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Rory Gallagher - The Last of the Independants - (Live at the Rockpalast, Wiesbaden, Germany. 5/6/79)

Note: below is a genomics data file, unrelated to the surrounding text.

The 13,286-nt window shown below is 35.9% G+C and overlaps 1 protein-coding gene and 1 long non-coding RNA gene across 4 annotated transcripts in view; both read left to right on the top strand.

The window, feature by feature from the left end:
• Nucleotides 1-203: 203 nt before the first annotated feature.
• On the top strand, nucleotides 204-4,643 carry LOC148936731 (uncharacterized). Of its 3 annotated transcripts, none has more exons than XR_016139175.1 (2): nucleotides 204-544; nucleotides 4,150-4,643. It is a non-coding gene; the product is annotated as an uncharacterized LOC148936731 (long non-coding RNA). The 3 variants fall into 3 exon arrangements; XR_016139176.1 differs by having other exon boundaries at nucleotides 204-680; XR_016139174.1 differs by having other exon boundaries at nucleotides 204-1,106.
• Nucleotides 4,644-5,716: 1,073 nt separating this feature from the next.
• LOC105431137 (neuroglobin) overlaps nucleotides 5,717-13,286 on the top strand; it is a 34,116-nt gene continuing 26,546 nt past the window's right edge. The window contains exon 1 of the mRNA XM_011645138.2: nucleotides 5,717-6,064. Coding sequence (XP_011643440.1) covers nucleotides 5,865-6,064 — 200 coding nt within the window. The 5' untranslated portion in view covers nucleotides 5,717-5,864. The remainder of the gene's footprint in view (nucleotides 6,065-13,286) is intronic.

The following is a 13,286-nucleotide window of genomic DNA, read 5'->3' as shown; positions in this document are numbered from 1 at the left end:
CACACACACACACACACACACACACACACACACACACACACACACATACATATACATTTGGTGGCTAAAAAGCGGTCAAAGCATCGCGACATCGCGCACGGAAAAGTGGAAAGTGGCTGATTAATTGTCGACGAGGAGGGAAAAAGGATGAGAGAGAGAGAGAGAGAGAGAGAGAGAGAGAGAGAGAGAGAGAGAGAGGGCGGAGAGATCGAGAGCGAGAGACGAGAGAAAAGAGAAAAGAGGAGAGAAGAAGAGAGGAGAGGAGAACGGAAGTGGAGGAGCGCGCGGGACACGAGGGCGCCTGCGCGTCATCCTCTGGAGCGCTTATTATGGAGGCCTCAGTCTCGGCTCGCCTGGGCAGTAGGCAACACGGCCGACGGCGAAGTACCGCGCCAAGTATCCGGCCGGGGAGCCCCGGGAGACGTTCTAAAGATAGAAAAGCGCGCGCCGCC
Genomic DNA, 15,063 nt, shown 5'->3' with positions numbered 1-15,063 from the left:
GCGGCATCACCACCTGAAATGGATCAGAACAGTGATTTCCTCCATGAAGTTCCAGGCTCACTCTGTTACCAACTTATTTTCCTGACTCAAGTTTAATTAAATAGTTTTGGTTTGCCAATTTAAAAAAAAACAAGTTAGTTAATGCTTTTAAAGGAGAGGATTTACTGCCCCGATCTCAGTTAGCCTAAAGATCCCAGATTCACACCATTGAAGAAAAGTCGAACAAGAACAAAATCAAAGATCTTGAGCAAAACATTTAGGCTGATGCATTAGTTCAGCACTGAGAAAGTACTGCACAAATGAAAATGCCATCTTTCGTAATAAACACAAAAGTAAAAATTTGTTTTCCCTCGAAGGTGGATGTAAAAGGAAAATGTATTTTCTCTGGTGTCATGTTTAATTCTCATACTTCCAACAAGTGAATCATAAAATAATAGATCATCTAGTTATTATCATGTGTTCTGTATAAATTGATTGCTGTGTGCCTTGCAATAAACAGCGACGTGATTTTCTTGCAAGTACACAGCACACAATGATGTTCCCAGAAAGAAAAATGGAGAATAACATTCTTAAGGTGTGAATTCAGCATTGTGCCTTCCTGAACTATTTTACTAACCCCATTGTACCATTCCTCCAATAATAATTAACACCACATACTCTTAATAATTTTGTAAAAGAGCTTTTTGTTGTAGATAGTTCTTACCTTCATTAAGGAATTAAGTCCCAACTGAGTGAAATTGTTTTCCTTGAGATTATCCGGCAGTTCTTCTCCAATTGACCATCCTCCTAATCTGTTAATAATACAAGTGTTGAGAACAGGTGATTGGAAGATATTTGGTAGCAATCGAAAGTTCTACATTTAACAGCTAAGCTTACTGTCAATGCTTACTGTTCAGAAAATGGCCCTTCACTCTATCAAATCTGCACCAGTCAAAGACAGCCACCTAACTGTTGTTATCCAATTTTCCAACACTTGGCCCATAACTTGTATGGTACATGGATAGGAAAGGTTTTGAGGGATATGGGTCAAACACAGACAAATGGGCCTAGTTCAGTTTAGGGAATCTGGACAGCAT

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Rory Gallagher - The Last of the Independants - Live at the Rockpalast, Wiesbaden, Germany. 5/6/79. William Rory Gallagher, 2 March 1948 -- 14 June 1995, was an Irish blues-rock multi-instrumentalist, songwriter, and bandleader. Born in Ballyshannon, County Donegal, Ireland, and raised in Cork, Gallagher recorded solo albums throughout the 1970s and 1980s, after forming the band Taste during the late 1960s. A talented guitarist known for his charismatic performances and dedication to his craft, Gallagher's albums have sold in excess of 30 million copies worldwide. Gallagher received a liver transplant in 1995, but died of complications later that year in London, England at the age of 47. After the break-up of Taste, Gallagher toured under his own name, hiring former Deep Joy bass player Gerry McAvoy to play on Gallagher's self-titled debut album, Rory Gallagher. It was the beginning of a twenty-year musical relationship between Gallagher and McAvoy; the other band member was drummer Wilgar Campbell. The 1970s were Gallagher's most prolific period. He produced ten albums in that decade, including two live albums, Live in Europe and Irish Tour '74. November 1971 saw the release of his album, Deuce. In the same year he was voted Melody Maker's International Top Musician of the Year, ahead of Eric Clapton. However, despite a number of his albums from this period reaching the UK Albums Chart, Gallagher did not attain major star status. During the heightened periods of political unrest in Ireland, as other artists were warned not to tour, Gallagher was resolute about touring Ireland at least once a year during his career, winning him the dedication of thousands of fans, and in the process, becoming a role model for other aspiring young Irish musicians. Gallagher himself admitted in several interviews that at first there were not any international Irish acts until Van Morrison, Gallagher, and later, Phil Lynott and Thin Lizzy grew popular during the 1970s. The line-up which included Rod de'Ath on drums and Lou Martin on keyboards, performed together between 1973 and 1978. However, he eventually dropped down to just bass, guitar and drums, and his act became a power trio. Other releases from that period include Against the Grain, Calling Card, Photo-Finish and Top Priority. Gerry McAvoy has stated that the Gallagher band performed several TV and radio shows across Europe, including Beat-Club in Bremen, Germany and the Old Grey Whistle Test. He recorded two Peel Sessions, both in February 1973 and containing the same tracks, but only the first was broadcast. Along with Little Feat and Roger McGuinn, Gallagher performed the first Rockpalast live concert at the Grugahalle, Essen, Germany in 1977. Gallagher collaborated with Jerry Lee Lewis and Muddy Waters on their respective London Sessions in the mid 1970s. He played on Lonnie Donegan's final album. He was David Coverdale's second choice (after Jeff Beck) to replace Ritchie Blackmore in Deep Purple. Gallagher chose to perform in his own band. In the 1980s he continued recording, producing Jinx, Defender, and Fresh Evidence. After Fresh Evidence, he embarked on a tour of the United States. In addition he played with Box of Frogs which was a band formed in 1983 by former members of The Yardbirds, who released their first album in 1984. Former Yardbirds guitarists Jeff Beck and Jimmy Page also guested on their first and second albums, respectively. Becoming obsessive over details and plagued by self-doubt, Gallagher nevertheless retained a loyal fanbase. During this period he stated "I agonize too much". Death According to sources close to Rory, including his brother Donal, Rory had a great fear of flying. He also had a great deal of trust in doctors and medicine. Combinations of prescription medication and alcohol use resulted in severe liver damage. Despite this he continued touring. By the time of his final performance on 10 January 1995 in the Netherlands, he was v...